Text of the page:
A man asks Eli and Josie for help in keeping the attention of his married girlfriend.
Joanna Schroeder offers a practical guideline to couples who are challenged with mis-matched libidos.
Lynn Beisner knows her husband isn’t the perfect feminist, but he is the best man she could imagine loving.
With quotes from friends and famous folks alike, Tom Matlack finds that defining goodness is not science, it’s art.
Mark Greene asks, “Do some women who encourage men to be more emotional and engaged, end up losing respect for the men who do so?”
Men aren’t needy. Men yearn for love of all kinds—romantic, sexual, fatherly, in work, in friendship.
Some of our favorite stories about men’s relationships with the partners and their families.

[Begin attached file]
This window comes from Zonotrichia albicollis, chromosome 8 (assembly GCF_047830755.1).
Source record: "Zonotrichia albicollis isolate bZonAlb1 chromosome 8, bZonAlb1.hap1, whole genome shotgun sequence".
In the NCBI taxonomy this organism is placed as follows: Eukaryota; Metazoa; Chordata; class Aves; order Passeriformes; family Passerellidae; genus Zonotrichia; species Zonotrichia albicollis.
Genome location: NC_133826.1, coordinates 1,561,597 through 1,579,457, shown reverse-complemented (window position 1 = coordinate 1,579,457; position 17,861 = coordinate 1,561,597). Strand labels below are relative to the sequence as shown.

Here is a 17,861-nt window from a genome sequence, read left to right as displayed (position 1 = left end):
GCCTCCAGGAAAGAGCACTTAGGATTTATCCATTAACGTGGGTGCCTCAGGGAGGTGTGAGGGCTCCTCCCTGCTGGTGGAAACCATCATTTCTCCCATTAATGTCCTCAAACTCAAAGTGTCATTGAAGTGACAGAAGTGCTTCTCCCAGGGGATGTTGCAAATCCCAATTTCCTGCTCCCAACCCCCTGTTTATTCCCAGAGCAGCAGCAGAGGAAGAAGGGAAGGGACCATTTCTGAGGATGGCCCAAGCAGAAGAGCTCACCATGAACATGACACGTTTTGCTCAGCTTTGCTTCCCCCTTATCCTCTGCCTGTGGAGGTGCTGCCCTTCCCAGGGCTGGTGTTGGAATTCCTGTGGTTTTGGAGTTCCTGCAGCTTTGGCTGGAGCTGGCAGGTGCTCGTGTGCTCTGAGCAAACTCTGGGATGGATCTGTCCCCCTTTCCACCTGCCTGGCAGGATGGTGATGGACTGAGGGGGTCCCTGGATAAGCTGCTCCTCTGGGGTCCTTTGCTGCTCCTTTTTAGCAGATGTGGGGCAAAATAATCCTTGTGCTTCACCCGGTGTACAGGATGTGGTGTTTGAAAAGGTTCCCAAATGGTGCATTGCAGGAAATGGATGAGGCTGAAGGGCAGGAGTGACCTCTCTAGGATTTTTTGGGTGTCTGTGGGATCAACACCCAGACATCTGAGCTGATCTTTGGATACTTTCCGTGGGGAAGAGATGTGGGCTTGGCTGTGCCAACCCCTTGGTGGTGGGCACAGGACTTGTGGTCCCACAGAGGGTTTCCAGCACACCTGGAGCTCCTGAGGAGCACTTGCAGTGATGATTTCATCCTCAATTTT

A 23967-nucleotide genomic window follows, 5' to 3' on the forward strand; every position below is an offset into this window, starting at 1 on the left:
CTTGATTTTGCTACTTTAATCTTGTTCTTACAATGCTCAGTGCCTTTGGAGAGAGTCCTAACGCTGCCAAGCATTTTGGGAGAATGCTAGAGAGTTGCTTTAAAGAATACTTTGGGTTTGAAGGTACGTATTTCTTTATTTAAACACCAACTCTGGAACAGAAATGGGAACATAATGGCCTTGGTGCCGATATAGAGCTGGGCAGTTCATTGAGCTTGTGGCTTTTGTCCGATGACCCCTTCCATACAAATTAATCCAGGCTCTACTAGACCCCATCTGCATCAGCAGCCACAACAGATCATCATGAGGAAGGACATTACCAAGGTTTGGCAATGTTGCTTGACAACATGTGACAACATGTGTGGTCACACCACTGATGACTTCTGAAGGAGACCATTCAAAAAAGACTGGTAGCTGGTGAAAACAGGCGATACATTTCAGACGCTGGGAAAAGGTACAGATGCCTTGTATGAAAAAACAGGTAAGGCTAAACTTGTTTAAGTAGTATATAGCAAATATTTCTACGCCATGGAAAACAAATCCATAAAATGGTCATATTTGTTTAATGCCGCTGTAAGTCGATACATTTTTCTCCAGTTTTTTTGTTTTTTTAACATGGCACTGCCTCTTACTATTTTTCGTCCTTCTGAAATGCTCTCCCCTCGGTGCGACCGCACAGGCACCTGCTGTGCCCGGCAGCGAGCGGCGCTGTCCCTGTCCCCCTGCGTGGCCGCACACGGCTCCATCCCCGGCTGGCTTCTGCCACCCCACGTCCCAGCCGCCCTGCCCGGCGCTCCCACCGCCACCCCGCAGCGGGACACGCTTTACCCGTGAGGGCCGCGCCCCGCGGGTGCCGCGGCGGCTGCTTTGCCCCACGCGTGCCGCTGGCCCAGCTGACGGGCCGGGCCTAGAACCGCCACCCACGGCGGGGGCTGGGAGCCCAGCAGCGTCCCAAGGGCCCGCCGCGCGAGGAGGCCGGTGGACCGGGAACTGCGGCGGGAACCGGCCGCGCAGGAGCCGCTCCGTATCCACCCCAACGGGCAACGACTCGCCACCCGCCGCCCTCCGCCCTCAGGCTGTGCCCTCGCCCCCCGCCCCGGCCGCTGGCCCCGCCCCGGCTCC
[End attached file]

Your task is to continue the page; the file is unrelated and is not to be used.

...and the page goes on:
Joanna Schroeder thinks feminists should take another look at the Louis CK joke that pits feminists against comedy.
If there’s one thing we’re all about here at the Good Men Project, it’s discussion.
In the end I think we all want the same thing: a new kind of macho in which men are allowed to express themselves as fully formed human beings who change diapers, are capable of intimacy, do meaningful work, and aspire to goodness in whatever way they define it.
Hugo Schwyzer sees a world where men can be better, happier and different by including women’s voices in the telling of stories about men.
Joanna Schroeder resents that passive-aggressive live-tweeter Melissa Stetten is being held up as some sort of model of feminist activism.
An examination of men’s relationship with body images and and excerpt from Hugo Schwyzer’s critique of Noah Brand’s body image project “I’m Stark Naked: Deal With It”.
Let’s be honest with ourselves here… If it were one of the female editors here at GMP, would we be considered cheap, or slutty for posing nude? Would we be picked apart for our flaws in a way that Noah is not?